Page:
There isn't a lot of information out there about the result of the US FCPA investigations that were launched in 2013. It seems to be almost impossible to find any details about what became of the investigations into the Chinese kickback scheme and the other alleged irregularities in Italy, Russia and Pakistan.

"In Pakistan, a tipster alleged that Microsoft authorized a consulting firm to cover the expenses for a five-day trip to Egypt for a government official and his wife in order to win a tender."What is a matter of public record, however, is that Microsoft's shenanigans in Romania led to a domestic criminal investigation and triggered a major political scandal in that country, known as the Microsoft licensing corruption affair or "Microsoftgate" for short.

This was reputed to be the "biggest ever" corruption case in Romania and it rocked the country's political establishment as local investigations progressed during 2013 and 2014.

Nine government ministers from the education, finance and communication ministries of various governments stood accused of approving contracts selling IT licenses to Romanian schools at highly inflated prices. Damages linked to the case were estimated at €53.7 million.

As things turned out, most of the former government officials were charged with abuse of office after the 10-year statute of limitations had already expired. The contract for the first Microsoft IT licence was signed in 2004 and most of the indictments were not filed until 2015. Whether this was due to incompetence on the part of the prosecutors or the result of corruption is unclear.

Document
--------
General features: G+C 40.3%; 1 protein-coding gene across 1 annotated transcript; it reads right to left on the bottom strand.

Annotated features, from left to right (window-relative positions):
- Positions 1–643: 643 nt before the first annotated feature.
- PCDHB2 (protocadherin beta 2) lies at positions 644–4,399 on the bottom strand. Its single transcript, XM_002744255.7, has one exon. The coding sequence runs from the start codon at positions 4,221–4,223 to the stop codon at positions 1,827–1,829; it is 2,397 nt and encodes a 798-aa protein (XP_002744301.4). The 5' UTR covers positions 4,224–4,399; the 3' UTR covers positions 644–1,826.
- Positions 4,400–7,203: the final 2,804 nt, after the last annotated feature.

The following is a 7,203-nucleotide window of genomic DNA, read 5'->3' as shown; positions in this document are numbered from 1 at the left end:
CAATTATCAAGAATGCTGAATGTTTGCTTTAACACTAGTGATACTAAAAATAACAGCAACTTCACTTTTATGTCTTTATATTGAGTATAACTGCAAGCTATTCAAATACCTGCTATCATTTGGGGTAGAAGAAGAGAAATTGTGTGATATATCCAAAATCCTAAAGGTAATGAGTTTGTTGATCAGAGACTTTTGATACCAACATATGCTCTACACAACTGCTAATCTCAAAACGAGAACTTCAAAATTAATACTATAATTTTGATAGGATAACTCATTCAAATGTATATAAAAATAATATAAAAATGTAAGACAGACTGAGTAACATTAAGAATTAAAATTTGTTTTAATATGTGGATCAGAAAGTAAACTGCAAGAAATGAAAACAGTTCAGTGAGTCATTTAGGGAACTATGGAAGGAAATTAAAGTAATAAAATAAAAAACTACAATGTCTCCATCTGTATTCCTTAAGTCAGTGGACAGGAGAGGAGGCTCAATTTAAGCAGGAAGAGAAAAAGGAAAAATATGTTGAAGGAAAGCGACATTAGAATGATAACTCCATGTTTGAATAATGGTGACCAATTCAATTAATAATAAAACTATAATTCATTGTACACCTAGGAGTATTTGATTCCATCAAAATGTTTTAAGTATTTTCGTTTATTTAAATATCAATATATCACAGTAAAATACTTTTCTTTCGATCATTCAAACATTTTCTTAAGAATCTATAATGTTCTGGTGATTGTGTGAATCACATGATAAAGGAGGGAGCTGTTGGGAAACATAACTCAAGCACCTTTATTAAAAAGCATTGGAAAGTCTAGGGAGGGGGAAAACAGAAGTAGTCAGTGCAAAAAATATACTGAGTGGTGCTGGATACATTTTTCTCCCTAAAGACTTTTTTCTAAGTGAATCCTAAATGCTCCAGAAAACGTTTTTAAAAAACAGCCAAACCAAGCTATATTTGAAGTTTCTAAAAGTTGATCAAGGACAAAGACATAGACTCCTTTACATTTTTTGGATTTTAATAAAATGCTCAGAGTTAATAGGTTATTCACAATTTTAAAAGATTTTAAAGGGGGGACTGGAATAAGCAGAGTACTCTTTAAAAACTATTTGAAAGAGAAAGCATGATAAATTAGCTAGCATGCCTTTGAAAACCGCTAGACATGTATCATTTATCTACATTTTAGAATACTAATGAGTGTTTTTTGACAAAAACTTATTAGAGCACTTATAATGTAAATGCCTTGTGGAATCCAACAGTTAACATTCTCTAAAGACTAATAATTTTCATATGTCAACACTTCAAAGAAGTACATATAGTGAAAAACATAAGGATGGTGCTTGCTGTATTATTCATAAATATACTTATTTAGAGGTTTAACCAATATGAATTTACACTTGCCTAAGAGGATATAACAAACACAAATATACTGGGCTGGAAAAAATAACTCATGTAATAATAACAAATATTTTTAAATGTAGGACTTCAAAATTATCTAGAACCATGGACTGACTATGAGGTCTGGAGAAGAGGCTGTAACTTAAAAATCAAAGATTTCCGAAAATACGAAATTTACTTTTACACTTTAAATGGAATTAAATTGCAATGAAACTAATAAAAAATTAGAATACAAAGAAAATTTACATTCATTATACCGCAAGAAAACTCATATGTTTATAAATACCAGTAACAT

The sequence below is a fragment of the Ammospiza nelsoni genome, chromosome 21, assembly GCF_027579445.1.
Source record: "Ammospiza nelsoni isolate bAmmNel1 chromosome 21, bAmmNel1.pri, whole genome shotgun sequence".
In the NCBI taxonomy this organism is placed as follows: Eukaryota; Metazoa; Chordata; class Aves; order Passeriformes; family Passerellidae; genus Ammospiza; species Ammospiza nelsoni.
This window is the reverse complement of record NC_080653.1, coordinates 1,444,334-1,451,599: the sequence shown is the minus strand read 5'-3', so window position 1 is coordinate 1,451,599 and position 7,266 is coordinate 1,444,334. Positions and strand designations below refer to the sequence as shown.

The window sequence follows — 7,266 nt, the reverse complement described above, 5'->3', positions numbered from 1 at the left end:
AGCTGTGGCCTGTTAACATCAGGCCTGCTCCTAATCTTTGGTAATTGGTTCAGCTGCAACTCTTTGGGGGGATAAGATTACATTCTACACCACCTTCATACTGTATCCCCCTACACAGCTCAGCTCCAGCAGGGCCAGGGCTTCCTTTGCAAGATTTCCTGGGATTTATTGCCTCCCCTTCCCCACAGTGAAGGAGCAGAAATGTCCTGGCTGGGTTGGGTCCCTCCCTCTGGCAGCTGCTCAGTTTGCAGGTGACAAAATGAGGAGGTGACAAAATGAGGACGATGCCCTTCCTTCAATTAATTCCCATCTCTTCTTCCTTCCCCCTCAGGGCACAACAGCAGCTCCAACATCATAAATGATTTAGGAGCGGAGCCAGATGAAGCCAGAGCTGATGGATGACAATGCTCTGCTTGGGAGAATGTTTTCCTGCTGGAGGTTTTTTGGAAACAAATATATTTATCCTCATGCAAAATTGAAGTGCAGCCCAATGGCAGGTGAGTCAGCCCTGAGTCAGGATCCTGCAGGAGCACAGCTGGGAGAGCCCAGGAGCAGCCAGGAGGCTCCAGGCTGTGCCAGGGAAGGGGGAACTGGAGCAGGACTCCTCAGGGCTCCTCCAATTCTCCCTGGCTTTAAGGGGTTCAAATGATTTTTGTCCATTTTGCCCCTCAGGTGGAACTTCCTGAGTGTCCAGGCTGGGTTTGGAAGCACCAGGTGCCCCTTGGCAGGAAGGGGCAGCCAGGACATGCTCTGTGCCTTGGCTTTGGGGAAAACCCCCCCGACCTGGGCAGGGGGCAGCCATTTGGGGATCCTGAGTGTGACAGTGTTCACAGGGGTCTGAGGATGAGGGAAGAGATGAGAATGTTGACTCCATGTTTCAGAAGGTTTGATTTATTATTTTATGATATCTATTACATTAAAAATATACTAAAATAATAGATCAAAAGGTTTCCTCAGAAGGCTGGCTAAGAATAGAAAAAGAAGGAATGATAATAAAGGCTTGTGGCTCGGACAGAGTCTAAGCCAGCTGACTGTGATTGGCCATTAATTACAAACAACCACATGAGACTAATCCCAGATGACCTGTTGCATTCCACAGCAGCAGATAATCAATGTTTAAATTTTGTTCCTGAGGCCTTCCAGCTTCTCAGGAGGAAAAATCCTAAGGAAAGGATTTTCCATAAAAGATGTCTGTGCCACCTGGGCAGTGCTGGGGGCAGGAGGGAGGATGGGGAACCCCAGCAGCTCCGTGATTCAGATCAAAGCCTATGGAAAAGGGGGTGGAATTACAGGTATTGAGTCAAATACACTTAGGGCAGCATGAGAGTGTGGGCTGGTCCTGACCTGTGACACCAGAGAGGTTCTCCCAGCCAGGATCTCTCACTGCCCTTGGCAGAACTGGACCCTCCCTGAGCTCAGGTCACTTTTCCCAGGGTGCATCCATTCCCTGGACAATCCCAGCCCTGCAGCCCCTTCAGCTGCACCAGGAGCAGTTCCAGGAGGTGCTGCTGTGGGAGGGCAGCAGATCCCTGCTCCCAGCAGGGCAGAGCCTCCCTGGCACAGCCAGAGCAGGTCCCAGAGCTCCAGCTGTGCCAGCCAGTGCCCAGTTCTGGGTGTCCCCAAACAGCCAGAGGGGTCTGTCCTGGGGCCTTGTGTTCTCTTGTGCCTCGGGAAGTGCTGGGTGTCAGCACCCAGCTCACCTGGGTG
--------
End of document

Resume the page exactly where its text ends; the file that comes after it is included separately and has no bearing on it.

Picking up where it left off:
"The contract for the first Microsoft IT licence was signed in 2004 and most of the indictments were not filed until 2015. Whether this was due to incompetence on the part of the prosecutors or the result of corruption is unclear."In any event most of the charges were dropped in 2018 due to this prosecutorial cock-up.

Nevertheless, the case did have some success in terms of convictions. Former communications minister Gabriel Sandu, a former mayor Gheorghe Stefan from the town of Piatra Neamt in northeastern Romania, and businessmen Nicolae Dumitru and Dorin Cocos were jailed after they admitted to accepting bribes from people interested in getting the contracts through.

Sandu, who was Romania’s communications minister between 2008 and 2010, allegedly favoured a company owned by local investors Dinu Pescariu and Claudiu Florica and granted it the contract to supply Microsoft licenses to state institutions for a year without a public tender, according to the prosecutors.

After his conviction, Sandu filed a denouncement with the National Anticorruption Directorate (DNA) in 2017. In his denouncement which he made public he claimed that former president Basescu, former prime minister Emil Boc as well as former US ambassadors, Nicholas Frank Taubman and Mark H. Gitenstein, pressured him into making payments to the firm represented by Pescariu and Florica and that former Microsoft Romania managers were also allegedly involved in the scheme.